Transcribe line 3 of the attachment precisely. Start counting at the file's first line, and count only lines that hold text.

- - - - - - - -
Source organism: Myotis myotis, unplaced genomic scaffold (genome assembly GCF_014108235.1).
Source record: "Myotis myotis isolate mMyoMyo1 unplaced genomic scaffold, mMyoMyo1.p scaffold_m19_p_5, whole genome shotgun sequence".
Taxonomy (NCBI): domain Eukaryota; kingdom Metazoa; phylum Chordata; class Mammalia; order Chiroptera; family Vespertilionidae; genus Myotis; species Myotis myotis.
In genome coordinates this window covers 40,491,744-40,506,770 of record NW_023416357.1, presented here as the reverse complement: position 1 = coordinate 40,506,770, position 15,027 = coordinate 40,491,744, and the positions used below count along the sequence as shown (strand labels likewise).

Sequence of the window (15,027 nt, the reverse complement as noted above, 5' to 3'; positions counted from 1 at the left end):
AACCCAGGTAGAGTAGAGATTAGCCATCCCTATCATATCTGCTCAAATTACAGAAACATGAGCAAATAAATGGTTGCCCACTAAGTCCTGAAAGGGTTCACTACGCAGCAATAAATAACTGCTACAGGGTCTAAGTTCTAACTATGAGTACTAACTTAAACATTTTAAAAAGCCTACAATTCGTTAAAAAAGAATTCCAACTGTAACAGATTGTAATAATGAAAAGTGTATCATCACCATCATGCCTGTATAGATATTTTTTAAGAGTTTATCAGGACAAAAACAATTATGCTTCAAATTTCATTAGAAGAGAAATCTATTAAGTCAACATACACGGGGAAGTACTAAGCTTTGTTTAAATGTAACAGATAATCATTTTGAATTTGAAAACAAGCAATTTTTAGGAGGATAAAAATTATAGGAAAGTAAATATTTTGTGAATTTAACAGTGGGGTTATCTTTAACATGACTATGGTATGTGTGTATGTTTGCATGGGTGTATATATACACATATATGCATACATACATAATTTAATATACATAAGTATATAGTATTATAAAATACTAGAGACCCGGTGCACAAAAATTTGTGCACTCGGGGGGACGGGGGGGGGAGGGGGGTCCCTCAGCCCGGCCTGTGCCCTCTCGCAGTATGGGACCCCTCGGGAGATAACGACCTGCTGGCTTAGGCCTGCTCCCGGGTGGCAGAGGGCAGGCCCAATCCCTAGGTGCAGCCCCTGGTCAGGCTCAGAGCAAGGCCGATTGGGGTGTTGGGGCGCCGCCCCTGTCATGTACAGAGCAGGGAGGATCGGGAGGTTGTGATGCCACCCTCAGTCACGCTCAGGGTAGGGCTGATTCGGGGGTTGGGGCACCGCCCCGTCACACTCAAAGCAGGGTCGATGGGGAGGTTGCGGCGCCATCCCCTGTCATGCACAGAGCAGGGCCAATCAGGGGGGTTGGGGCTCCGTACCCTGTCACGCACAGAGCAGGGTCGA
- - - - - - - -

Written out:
Taxonomy (NCBI): domain Eukaryota; kingdom Metazoa; phylum Chordata; class Mammalia; order Chiroptera; family Vespertilionidae; genus Myotis; species Myotis myotis.